I think it is reprehensible for authorities and the media to have simply forgotten those who lost their lives in these floods prior to Monday's flash flood in Toowoomba. I want to know why that has happened. - Shiftchange (talk) 11:18, 16 January 2011 (UTC)
Perhaps, but the figure of 18 is verifiable. If anyone wants to add a reliable reference for a higher figure I'd be happy to accept that. Until then, 18 is the correct figure.--Dmol (talk) 11:25, 16 January 2011 (UTC)
There is a whole section (with references) at 2010–2011 Queensland floods#Deaths with details of all the deaths! Read it, for crying out loud!! There was a table in an earlier version of this article but that was removed per WP:MEMORIAL. It is unfortunate that the press have chosen to focus on the Toowoomba/Lockyer Valley death tolls but those other people still died and their deaths are recorded through the use of reliable sources. Your figure is just plain, straight out wrong unless you split this article and change the scope-- Mattinbgn (talk) 11:31, 16 January 2011 (UTC)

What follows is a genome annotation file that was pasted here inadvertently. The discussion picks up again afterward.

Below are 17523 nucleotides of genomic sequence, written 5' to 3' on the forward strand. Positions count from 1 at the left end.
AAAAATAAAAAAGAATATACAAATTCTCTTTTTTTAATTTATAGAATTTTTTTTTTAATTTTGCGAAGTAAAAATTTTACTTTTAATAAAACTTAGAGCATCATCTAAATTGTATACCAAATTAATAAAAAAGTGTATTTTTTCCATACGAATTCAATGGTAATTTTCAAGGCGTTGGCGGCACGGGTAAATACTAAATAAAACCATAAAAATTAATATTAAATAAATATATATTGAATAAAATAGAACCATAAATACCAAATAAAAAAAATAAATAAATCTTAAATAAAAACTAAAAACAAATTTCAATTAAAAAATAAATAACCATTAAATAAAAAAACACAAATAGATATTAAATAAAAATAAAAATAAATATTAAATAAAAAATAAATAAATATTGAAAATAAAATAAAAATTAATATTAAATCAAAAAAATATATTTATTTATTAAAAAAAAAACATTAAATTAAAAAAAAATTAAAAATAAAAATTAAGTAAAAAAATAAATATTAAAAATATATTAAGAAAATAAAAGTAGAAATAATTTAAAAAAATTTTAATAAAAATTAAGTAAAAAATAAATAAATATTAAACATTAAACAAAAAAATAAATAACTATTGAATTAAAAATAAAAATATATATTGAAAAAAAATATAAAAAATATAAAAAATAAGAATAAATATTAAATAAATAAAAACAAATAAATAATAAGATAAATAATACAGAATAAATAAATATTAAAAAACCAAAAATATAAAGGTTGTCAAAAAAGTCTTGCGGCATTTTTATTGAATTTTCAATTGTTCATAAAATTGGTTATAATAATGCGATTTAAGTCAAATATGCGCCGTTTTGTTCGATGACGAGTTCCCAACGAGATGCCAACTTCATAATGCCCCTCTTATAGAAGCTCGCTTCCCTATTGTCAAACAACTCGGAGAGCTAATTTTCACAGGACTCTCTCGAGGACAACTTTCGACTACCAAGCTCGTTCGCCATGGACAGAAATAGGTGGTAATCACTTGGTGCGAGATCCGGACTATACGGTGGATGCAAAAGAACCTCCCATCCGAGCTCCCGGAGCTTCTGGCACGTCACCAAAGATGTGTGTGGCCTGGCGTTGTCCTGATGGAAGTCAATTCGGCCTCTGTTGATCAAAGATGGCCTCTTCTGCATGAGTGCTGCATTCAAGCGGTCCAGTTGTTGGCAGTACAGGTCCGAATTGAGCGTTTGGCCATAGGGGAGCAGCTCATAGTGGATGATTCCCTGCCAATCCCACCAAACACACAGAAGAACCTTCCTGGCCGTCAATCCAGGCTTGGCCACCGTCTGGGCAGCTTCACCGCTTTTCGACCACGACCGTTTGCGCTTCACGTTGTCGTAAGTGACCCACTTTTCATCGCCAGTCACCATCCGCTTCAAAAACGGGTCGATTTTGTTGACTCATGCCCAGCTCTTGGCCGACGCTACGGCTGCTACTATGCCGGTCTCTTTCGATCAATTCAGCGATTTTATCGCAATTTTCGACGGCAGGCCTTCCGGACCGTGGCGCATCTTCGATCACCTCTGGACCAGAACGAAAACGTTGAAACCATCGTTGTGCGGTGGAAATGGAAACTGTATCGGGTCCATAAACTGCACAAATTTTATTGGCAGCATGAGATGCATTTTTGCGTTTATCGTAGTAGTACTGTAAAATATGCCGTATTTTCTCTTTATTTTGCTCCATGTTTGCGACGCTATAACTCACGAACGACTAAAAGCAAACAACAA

Using the figure of 18 would be problematic, as I fear it would be misrepresenting the source - the figure does not refer to deaths over the whole 2010-2011 floods, so it would need to be clear that it only covers deaths since 10 January. Most of the news is focusing on the recent deaths, but the Courier-Mail listed 10 deaths on 3 January. We would need another source to cover the time between the 3rd and 10th. - Bilby (talk) 11:42, 16 January 2011 (UTC)
I have another source ("Floods death count climbs to 11", Courier-Mail, 9 January) which lists 11 deaths prior to the flash flooding, which seems to have been the point from which the figure of 18 is calculated. That article is interesting, as it originally (in the print version, according to NewsBank) reported that there were 12 deaths, but was later revised to read 11. I've checked, and I can find no pre-January 10 source listing more than 11 deaths, but there are a few which report the 11 figure. That figure of 11 also includes the first death in late November. I've been able to confirm that the second figure of 18 is related to deaths since January 10 via a spreadsheet provided by News Limited. (That may have been known by everyone else, but I wanted confirmation for my own sake, just to exclude the possibility of overlap between the figures). Thus I think we can source at least 29 deaths since the flooding began in late 2010. - Bilby (talk) 12:57, 16 January 2011 (UTC)